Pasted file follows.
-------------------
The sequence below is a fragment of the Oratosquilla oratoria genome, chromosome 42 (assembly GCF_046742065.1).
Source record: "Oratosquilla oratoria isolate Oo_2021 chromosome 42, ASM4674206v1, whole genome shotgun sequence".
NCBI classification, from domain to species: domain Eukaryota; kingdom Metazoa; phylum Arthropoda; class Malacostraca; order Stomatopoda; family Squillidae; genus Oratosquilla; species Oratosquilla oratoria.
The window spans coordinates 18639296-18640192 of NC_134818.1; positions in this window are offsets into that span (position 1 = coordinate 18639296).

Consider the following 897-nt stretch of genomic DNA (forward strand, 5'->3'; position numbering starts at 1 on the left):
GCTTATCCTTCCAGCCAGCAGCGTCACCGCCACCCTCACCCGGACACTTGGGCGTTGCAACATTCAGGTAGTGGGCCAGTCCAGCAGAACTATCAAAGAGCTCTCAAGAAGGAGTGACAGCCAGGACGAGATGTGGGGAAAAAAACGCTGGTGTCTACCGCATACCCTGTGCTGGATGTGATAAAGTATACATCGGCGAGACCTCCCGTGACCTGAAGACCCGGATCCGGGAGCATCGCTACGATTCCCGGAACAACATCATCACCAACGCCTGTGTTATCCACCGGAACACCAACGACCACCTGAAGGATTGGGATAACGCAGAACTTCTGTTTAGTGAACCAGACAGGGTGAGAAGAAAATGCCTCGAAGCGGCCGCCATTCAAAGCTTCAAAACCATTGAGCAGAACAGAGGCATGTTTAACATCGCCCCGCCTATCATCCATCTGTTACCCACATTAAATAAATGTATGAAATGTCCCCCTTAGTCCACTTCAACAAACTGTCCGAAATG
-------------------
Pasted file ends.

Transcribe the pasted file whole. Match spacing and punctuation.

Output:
The sequence below is a fragment of the Oratosquilla oratoria genome, chromosome 42 (assembly GCF_046742065.1).
Source record: "Oratosquilla oratoria isolate Oo_2021 chromosome 42, ASM4674206v1, whole genome shotgun sequence".
NCBI classification, from domain to species: domain Eukaryota; kingdom Metazoa; phylum Arthropoda; class Malacostraca; order Stomatopoda; family Squillidae; genus Oratosquilla; species Oratosquilla oratoria.
The window spans coordinates 18639296-18640192 of NC_134818.1; positions in this window are offsets into that span (position 1 = coordinate 18639296).

Consider the following 897-nt stretch of genomic DNA (forward strand, 5'->3'; position numbering starts at 1 on the left):
GCTTATCCTTCCAGCCAGCAGCGTCACCGCCACCCTCACCCGGACACTTGGGCGTTGCAACATTCAGGTAGTGGGCCAGTCCAGCAGAACTATCAAAGAGCTCTCAAGAAGGAGTGACAGCCAGGACGAGATGTGGGGAAAAAAACGCTGGTGTCTACCGCATACCCTGTGCTGGATGTGATAAAGTATACATCGGCGAGACCTCCCGTGACCTGAAGACCCGGATCCGGGAGCATCGCTACGATTCCCGGAACAACATCATCACCAACGCCTGTGTTATCCACCGGAACACCAACGACCACCTGAAGGATTGGGATAACGCAGAACTTCTGTTTAGTGAACCAGACAGGGTGAGAAGAAAATGCCTCGAAGCGGCCGCCATTCAAAGCTTCAAAACCATTGAGCAGAACAGAGGCATGTTTAACATCGCCCCGCCTATCATCCATCTGTTACCCACATTAAATAAATGTATGAAATGTCCCCCTTAGTCCACTTCAACAAACTGTCCGAAATG